Knowles found his way into the labor movement via the Unitarian Church, whose ministry he entered in 1937 when he accepted a position with the congregation in Gardiner, Massachusetts. After speaking at a union meeting where he delivered a fiery speech about the Wagner Labor Relations Act in the presence of a local reporter, Knowles met the wrath of the church’s board of directors. Refuse public speaking engagements on controversial topics or resign, said the board. Knowles, with a wife and infant son to support, left. “One of my great convictions was that without democracy in the workplace there was none on the political scene,” he said.

After six months of unsuccessful candidacies for positions with Unitarian congregations — his radical political views proved unacceptable — Knowles found employment as executive director of the Massachusetts Labor Nonpartisan Political League, the political arm of the Congress of Industrial Organizations (CIO). “The CIO was the first nonsegregated institution in the United States,” Knowles said. “Nobody seems to remember.”

Knowles followed his CIO tenure with a stint as an organizer with the United Farmworkers. “I was deeply involved with Cesar Chavez in the struggles of California farm workers in the 1960s to win a decent life for them and their families,” said Knowles. Along with two attempts on his life during labor actions in Imperial Valley, including a shotgun blast through his windshield and a planned but aborted hit by Detroit mobsters, he faced relentless harassment by the FBI. Family members also endured scrutiny.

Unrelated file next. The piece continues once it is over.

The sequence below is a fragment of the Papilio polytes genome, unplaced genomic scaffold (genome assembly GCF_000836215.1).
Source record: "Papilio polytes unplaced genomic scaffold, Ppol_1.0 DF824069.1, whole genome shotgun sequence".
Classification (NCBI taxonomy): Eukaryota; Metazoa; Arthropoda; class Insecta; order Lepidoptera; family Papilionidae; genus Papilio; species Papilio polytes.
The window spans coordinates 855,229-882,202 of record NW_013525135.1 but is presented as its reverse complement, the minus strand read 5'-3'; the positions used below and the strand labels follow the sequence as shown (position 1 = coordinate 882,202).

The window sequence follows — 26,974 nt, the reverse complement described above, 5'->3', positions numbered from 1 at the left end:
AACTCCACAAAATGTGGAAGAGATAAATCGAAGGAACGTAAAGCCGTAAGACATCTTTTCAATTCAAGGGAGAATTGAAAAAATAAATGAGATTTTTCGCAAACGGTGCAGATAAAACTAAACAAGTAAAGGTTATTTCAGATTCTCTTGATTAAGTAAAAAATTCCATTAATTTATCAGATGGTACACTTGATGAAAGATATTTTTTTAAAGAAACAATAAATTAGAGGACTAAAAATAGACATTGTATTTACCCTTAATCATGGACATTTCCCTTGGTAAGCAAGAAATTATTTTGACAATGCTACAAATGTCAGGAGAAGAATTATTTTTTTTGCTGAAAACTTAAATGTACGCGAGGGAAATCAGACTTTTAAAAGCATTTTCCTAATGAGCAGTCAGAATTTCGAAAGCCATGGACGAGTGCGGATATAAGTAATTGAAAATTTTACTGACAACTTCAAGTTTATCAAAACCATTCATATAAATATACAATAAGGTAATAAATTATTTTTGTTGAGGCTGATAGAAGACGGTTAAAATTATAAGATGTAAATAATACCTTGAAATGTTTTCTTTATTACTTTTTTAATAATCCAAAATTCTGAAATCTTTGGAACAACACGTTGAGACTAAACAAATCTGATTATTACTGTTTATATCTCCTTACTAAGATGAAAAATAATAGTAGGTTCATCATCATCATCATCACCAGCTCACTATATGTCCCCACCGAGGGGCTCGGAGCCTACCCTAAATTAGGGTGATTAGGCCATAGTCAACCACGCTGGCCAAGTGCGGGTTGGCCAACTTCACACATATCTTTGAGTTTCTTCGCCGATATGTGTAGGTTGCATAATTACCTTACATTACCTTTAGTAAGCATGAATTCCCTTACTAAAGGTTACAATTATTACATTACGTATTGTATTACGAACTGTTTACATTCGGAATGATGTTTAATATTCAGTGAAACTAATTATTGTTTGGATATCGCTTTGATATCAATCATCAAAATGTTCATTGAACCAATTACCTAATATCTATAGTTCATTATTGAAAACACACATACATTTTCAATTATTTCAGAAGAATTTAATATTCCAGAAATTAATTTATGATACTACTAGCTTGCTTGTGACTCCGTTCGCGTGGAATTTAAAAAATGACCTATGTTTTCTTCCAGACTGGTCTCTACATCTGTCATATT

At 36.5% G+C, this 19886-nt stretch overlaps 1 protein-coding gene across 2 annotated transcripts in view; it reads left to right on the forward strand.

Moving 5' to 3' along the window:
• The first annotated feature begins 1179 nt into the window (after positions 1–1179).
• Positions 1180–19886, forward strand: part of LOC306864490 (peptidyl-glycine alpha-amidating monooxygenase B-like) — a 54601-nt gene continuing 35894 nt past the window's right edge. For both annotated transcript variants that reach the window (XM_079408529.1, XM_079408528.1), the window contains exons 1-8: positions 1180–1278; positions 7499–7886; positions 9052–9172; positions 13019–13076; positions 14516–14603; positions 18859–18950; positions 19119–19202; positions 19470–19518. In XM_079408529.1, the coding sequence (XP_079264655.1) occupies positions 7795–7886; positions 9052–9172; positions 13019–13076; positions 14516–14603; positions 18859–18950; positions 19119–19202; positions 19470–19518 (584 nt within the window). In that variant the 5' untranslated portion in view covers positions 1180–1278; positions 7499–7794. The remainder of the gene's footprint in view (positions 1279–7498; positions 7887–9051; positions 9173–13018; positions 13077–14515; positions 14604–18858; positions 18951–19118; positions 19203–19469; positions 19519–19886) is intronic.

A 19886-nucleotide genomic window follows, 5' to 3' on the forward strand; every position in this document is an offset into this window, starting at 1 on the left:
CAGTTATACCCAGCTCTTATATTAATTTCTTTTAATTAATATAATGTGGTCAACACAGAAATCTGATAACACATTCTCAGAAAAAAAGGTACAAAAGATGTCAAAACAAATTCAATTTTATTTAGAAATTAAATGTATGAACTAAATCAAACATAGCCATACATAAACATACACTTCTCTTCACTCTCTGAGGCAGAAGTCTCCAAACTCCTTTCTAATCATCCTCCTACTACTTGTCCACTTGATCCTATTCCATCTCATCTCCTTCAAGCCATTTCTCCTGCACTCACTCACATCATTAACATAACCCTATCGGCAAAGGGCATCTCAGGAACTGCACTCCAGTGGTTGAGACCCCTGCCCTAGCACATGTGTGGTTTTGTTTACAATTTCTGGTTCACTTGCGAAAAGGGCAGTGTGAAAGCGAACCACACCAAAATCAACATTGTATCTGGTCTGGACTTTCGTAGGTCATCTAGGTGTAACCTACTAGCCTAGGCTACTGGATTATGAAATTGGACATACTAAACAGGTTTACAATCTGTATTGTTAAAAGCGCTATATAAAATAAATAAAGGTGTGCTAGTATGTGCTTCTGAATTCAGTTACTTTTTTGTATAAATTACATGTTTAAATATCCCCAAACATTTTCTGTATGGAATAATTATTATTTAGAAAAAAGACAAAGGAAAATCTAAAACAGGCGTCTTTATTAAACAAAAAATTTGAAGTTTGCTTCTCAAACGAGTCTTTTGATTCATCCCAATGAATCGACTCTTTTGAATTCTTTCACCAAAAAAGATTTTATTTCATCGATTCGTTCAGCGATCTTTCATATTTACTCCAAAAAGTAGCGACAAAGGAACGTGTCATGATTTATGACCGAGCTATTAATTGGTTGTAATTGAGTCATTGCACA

His former wife, Mary Gardner Knowles ’34, had been hauled before the Senate Internal Security Committee during the McCarthy era. “Because she stood on her constitutional rights under the First Amendment, was sentenced to a six-month jail term and a $500 fine,” Knowles said. Upon appeal, the decision was reversed.

His son, Jonathan, upon volunteering for the military in 1961, faced a merciless grilling by the Army, whose intelligence personnel interrogated him relentlessly about his parents’ politics. According to Knowles, the investigators, furnished with information by the FBI, informed the younger Knowles: “Our interest is to fully clarify your association with your parents, your knowledge of their Communist Party affiliation, the amount of influence they had on your political thinking, and if they ever attempted to teach you Communist ideologies.”

The experience embitters Knowles to this day. “I was shocked and am still angry,” he said. “This is what the Nazis and Soviets did with their young. It’s outrageous.”

Yet Knowles continued to harness his outrage into constructive action. Between 1962 and 1974, he served as director of a California state Council of Carpenters, a nonprofit housing corporation that, in three years, built $20-million worth of housing for low- and middle-income families.

“Life takes many twists and turns,” he said of his decision to become a ski instructor at Ski Apache Resort in Ruidoso, New Mexico, where he taught for five years until the age of seventy-five. Following his retirement to Maine, he established the Molasses Pond Writer’s Workshop, now in its tenth year, for writers of both fiction and nonfiction.

Tethered to dialysis treatments for the last three years, Knowles maintains equal measures of energy and optimism. “This country began as a democracy of property owners that later produced the Emancipation Proclamation, then suffrage for women. It was a continent reserved for an experiment. In our historical process, there is a development of the emancipation of people. It’s slow going, but it will pick up again. You can’t live without hope.”

He doesn’t. “Nothing’s going to slow me down until I drop.”

By Phyllis Graber Jensen